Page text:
Retirement benefits

Whether you’re retired or aren’t quite there yet, you could consider taking distributions from an IRA if you have one. Two major types of IRAs are Traditional and Roth IRAs.

Distributions from Traditional IRAs prior to age 59½ are subject to a 10 percent penalty. On the other hand, you can take qualified distributions from a Roth IRA as long as you’re 59½ without penalty. However, you’ll be penalized for withdrawal of any investment earnings before 59½ unless you have a qualifying reason. Paying for medical expenses (including Alzheimer’s and dementia care) does count, as long as they’re greater than 10 percent of your adjusted gross income.

Look into withdrawing from employee-funded retirement plans, such as a 401(k), 403(b) and Keogh as well.

Insurance and government insurance programs

You might find that you qualify for government insurance programs. 

Medicare or supplemental policies

Medicare is a federal health insurance program for people who are 65 or older and who receive Social Security retirement benefits. You may also be able to receive Medicare if you are younger than 65 and have received Social Security disability benefits for at least 24 months. 

  • You can qualify for inpatient hospital care, doctors’ fees and prescription drug coverage through Medicare.
  • You may qualify for up to 100 days of nursing home care in some circumstances, though Medicare will not cover long-term care.
  • Hospice care can be covered for end-of-life care.

Disability insurance 

You might have disability insurance from an employer-paid plan or personal policy. Long-term disability sometimes takes time to process, even up to 90 days and sometimes longer. Some policies pay benefits for the rest of your life, although this varies by policy and by the insurer. Your best bet is to contact your employer-sponsored plan or the disability insurance you’ve paid for on your own.

Group employee plan or retiree medical coverage

A separate group employee plan or retiree medical coverage collaborates with Medicare and also helps pay deductibles, co-payments and out-of-pocket medical expenses not covered by Medicare. Check to see what you’re eligible for if you belong to a group employee pan or another type of retiree medical coverage.

Life insurance and long-term care insurance

Life insurance pays out a sum of money either on the death of the insured person or after a set period. Long-term care insurance helps with the costs of long-term care, such as nursing home care. It is not provided by Medicare, which is an important factor in the decision to purchase it. 

Unfortunately, life insurance and long-term care insurance are not usually available for purchase after symptoms of Alzheimer’s appear, but if you had a policy prior to being diagnosed, now is the time to call your insurance company to find out how both can help you.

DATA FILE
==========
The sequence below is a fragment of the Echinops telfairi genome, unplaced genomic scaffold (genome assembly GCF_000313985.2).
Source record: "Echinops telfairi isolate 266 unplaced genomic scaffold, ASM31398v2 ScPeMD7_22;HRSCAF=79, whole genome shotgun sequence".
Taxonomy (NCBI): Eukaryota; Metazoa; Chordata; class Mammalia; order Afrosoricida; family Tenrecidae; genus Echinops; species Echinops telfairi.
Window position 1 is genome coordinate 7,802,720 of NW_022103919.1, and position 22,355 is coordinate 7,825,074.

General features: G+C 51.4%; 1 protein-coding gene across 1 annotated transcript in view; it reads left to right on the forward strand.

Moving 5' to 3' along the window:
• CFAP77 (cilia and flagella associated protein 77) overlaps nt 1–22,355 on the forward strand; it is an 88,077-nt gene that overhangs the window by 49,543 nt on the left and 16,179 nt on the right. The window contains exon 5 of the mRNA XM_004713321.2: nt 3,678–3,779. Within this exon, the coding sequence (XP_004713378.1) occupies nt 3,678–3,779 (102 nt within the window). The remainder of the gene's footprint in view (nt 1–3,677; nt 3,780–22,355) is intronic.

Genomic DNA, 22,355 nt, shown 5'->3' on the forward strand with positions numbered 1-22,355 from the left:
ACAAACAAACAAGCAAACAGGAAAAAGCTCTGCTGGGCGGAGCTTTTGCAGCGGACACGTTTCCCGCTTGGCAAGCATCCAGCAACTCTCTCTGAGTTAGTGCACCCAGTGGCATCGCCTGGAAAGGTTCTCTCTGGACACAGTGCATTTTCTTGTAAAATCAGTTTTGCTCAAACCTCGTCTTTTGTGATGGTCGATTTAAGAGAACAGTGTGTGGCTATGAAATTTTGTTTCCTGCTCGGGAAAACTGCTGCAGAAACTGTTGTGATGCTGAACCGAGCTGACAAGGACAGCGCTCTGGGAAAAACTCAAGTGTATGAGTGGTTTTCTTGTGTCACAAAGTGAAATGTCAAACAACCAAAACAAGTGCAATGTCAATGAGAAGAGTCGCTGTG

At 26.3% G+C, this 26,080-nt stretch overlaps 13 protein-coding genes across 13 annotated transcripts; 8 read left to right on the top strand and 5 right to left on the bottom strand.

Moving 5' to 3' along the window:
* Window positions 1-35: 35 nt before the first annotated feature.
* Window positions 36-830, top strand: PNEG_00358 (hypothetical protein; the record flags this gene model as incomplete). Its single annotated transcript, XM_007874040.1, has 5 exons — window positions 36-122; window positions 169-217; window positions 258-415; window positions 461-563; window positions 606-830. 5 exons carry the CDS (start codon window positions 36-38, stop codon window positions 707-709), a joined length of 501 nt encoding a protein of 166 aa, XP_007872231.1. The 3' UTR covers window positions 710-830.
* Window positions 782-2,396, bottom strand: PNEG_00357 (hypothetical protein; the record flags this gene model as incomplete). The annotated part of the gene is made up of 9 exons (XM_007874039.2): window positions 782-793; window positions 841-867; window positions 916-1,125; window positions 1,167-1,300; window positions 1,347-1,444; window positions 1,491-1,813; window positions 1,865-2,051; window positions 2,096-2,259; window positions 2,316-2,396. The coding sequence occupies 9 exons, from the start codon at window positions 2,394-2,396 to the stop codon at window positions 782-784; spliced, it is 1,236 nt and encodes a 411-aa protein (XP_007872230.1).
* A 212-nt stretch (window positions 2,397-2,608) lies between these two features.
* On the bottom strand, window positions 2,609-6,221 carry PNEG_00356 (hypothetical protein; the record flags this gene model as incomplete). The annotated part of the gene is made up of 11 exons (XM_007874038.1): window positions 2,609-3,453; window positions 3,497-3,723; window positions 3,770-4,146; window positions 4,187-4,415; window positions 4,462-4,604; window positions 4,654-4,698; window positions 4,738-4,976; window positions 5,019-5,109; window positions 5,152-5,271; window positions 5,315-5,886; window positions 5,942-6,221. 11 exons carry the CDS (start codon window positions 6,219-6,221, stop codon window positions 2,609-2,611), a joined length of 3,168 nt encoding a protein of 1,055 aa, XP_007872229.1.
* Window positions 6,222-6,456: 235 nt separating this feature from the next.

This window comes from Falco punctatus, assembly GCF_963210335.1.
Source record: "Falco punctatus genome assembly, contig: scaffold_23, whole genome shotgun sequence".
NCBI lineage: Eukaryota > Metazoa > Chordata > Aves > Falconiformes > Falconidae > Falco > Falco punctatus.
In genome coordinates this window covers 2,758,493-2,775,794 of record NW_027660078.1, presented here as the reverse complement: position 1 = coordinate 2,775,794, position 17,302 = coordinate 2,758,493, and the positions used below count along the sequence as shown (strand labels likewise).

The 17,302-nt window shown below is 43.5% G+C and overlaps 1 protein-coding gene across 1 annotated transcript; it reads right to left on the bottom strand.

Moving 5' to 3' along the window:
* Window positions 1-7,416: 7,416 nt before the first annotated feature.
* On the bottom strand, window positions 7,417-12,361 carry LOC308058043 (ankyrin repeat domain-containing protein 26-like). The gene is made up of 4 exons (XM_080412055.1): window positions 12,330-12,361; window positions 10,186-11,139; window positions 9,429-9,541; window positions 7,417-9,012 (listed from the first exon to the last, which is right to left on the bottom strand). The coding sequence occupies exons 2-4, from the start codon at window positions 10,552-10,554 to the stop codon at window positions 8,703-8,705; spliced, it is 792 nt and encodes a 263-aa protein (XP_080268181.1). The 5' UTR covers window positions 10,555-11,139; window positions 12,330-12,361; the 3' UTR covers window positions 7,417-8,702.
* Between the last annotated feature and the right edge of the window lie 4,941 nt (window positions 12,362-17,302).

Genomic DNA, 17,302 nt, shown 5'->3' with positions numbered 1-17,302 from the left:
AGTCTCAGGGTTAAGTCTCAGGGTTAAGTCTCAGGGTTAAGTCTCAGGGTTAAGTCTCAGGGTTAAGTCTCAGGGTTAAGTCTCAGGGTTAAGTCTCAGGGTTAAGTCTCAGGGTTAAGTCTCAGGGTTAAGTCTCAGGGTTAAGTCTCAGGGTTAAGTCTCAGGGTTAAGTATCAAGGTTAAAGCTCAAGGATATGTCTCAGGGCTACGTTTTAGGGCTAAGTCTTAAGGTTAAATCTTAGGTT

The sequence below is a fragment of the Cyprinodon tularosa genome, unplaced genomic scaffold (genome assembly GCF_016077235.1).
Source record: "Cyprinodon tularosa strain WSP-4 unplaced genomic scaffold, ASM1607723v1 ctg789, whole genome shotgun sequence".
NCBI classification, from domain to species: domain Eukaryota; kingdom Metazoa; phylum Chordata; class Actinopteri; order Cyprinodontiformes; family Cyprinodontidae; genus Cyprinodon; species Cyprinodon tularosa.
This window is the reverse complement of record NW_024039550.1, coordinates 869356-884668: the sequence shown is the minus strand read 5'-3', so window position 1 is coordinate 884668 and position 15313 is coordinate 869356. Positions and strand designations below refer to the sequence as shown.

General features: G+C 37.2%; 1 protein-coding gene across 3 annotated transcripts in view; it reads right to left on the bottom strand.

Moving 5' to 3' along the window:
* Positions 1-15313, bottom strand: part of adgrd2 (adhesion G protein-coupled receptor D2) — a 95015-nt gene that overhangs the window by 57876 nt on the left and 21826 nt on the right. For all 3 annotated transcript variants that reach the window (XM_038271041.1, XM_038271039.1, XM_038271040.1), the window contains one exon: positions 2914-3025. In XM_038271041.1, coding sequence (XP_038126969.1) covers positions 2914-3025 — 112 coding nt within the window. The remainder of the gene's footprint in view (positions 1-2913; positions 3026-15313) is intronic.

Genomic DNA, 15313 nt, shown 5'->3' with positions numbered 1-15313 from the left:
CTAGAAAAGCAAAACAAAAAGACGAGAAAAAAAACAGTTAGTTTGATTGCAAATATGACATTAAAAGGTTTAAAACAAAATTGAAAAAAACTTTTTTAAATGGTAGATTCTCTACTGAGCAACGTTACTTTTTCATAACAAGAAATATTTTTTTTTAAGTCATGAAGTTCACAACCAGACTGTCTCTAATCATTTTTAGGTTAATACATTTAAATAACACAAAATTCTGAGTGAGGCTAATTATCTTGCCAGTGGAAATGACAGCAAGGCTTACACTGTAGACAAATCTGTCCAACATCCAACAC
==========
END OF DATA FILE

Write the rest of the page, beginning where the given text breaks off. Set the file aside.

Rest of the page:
Government help

In 2019, Medicare and Medicaid are expected to cover $195 billion, or 67 percent of the total health care and long-term care payments for people living with dementia. 

“While these programs offer vital support to individuals living with Alzheimer’s, out-of-pocket expenditures for families are expected to reach $63 billion this year, not including an additional $234 billion for unpaid family caregiving,” says Drew.

Other potential avenues for governmental help include Social Security Disability Income (SSDI) for workers under age 65, Supplemental Security Income (SSI), VA benefits for current and former military personnel and tax deductions and credits, such as the Household and Dependent Care Credit. 

Understanding and accessing these resources can be challenging. Consider consulting with an elder care attorney or contacting your local Area Agency on Aging (AAA) for help.

Veterans’ benefits

Servicemembers eligible for a VA pension and who require the aid and attendance of another person or are housebound may be eligible for additional monetary payment through Aid and Attendance and Housebound allowances. You can apply through the VA website.

Additional resources

The most common concern regarding financial resources is often how to pay for long-term care. Some legal aid societies can help. Often, the social services department at some large care facilities can give your family resources available in the area. Also consider community support, including low- or no-cost support services, respite care, support groups, transportation and meal delivery.

Many states offer financial assistance for persons with Alzheimer’s and dementia, which is paid for by the state’s general fund. Some of these programs are specifically for dementia (and require a formal diagnosis) and others are simply intended for individuals with age-related care needs, according to Drew. California, Delaware, Kentucky and West Virginia have programs for adult day care. Wisconsin, Vermont and Oregon have programs that pay for in-home dementia care.

Many of these programs are funded through the Older Americans Act. The programs receive a limited amount of funding and are only able to help a smaller percentage of individuals, and waiting lists are common. To find out about programs in your area, contact the local Area Agency on Aging (AAA).